First Nations Elders, advocates and clients from remote corners of Australia have made the journey to Canberra to meet with federal politicians this week, to urge for a broad compensation scheme for people affected by the Youpla funeral fund collapse.
Last week the federal government announced an initial compensation scheme for victims of the Youpla collapse who have recently passed away or will pass away before 30 November 2023.
Minister for Indigenous Australians Linda Burney says the $4 million fund was to immediately help those who needed culturally appropriate burials while the government consulted about a broader scheme.
Funeral fund collapse
Youpla, previously known as the Aboriginal Community Benefits Fund (ACBF), was a non-Indigenous-owned funeral fund which signed up some 30,000 Indigenous people around Australia through misleading and deceptive means. The fund took thousands of dollars in premiums from people, while promising to cover the cost of Sorry Business in the event of their deaths.
The fund went into liquidation in March this year, leaving tens of thousands of people with nothing to show for their thousands of dollars paid and no way to bury their loved ones in a culturally appropriate way.
Problems with Youpla/ACBF have been known to successive governments and regulators who failed to take action against the company.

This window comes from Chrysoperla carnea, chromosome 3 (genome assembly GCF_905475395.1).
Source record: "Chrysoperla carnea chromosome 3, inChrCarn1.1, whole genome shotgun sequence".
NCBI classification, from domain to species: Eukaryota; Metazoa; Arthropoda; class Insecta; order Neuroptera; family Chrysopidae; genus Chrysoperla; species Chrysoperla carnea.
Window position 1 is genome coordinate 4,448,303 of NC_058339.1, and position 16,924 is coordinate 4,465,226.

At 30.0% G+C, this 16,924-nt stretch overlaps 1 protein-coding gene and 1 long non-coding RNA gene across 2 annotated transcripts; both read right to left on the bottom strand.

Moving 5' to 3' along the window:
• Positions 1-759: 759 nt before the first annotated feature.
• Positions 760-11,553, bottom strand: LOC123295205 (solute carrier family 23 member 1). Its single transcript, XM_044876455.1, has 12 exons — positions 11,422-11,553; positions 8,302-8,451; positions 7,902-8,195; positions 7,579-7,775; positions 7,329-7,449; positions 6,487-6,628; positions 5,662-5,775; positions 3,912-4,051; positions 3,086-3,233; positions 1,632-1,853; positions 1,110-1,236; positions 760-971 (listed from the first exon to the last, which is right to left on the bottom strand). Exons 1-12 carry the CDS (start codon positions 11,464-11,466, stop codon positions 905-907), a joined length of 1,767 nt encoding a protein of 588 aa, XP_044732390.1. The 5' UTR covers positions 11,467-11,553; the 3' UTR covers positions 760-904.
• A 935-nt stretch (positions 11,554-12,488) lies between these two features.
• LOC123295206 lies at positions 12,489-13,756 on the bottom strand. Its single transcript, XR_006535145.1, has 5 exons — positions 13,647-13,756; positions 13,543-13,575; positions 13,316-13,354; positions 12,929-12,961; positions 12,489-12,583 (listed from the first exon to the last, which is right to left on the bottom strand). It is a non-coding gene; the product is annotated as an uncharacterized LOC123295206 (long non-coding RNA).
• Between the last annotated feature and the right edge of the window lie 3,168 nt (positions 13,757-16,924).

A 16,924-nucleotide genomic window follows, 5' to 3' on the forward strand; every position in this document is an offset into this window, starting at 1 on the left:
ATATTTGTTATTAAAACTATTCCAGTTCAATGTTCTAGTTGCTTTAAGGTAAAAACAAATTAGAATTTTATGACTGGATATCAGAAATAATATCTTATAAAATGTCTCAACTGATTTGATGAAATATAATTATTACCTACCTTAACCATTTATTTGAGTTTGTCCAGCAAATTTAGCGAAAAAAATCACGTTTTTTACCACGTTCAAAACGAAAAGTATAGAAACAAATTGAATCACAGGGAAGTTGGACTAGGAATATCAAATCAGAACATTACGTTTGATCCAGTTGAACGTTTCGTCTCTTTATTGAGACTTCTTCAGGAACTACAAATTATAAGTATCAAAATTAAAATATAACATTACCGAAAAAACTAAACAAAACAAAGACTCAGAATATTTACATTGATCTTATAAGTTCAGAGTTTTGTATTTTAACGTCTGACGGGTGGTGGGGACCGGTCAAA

Tens of thousands unlikely to benefit from interim package
The Save Sorry Business Coalition estimates that at least 30,000 people affected by the collapse of Youpla are unlikely to be covered by the initial package announced last week. This includes people who did not have an active policy as of 1 April 2020 and are still in need of government assistance to compensate them for the cover they lost.
The Coalition is supported by 130 organisations and 20,000 individuals who support redress for consumers affected by the insurer's collapse.
Samantha Rudolph, Wurundjeri woman and Aboriginal Policy Officer at Consumer Action Law Centre, says the harm caused by Youpla's practices were laid bare in the banking royal commission.
"Delivering a just outcome for all people and communities harmed by Youpla and the failure of multiple previous governments will be an important part of the new government's legacy for First Nations communities," she says.
Save Sorry Business campaign meets with federal government ministers.
Many affected are unable to hold Sorry Business
The Coalition surveyed more than 300 First Nations people who had policies with Youpla/ACBF, and found that more than half of them would not be able to hold a culturally appropriate funeral and Sorry Business for their loved ones, while 40% would need to go into debt to pay for a funeral.
The respondents were also asked about the government response they'd prefer:
- 69% say they wanted their money refunded
- 17% say they want a funeral savings plan
- 14% say they want a prepaid funeral.
Bettina Cooper, Boandik woman and Aboriginal Financial Counsellor at Mob Strong Debt Help, says the government's initial announcement was welcome news.
"We look forward to the new government consulting with community about a lasting resolution for all people harmed by Youpla's collapse. Youpla caused widespread cultural and economic harm, and is continuing to worsen the gap, rather than closing it," she says.
Stock images: Getty, unless otherwise stated.